Bagworms have been identified on evergreen trees throughout Roselle for the past two years. Bagworms spread slowly because the female is unable to fly, but they can be blown by the wind or crawl to other host plants. Landscapers may unintentionally transport bagworms in the process of pruning and moving infested plant material.
Bagworms can be identified by spindleshaped bags one or two inches long that hang from trees and shrubs. The bags which look like cones contain eggs that produce a brood of caterpillars during the latter part of June. Newly hatched caterpillars may easily be overlooked. On leaving the mother bag, the caterpillars feed on nearby foliage and construct a new bag with silken threads and bits of foliage taken from the host plants. Bagworms feed on foliage of evergreens as well as on a wide variety of deciduous trees and shrubs. These plants may be partly or almost completely defoliated. Defoliation of deciduous trees generally does not cause them to die, but a defoliated evergreen is likely to die.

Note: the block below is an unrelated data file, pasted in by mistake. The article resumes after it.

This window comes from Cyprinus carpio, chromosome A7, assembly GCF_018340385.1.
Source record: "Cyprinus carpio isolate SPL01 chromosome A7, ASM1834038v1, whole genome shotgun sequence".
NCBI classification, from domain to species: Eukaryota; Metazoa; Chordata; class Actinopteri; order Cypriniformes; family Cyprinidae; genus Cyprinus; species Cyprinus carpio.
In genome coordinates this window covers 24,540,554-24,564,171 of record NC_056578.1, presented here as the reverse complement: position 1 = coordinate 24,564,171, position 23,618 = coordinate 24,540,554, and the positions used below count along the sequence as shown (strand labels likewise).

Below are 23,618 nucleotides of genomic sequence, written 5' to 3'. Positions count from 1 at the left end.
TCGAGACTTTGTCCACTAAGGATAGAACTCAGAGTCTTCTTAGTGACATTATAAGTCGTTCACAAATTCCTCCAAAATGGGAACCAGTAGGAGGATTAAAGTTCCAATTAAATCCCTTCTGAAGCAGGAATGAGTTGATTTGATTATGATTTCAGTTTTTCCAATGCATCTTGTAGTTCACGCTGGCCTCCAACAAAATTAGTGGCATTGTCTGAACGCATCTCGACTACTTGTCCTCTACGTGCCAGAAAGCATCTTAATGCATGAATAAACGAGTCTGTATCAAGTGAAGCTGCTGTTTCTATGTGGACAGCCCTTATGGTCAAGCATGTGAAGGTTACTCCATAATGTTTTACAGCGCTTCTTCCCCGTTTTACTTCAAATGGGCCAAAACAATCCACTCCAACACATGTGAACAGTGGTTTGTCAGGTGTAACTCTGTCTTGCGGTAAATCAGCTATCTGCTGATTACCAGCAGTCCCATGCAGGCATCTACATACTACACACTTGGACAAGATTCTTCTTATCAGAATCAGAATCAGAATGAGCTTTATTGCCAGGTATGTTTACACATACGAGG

Severe infestations may require treatment. It is important to spray while the caterpillars are small, soon after all eggs have hatched in the latter part of June; it may be necessary to repeat the spraying if rain follows soon after the treatment. When practical, the bagworms can be removed and destroyed. Simply pick the bagworms bag off the plant and dispose of them. Be sure to cut the attachment silk band so that the branch will not be girdled in the future.
Click here for photos of bagworms. For more information, contact Village Forester Mike Schulz at (630) 671-2368.
(Source: University of Illinois Entomology fact sheet)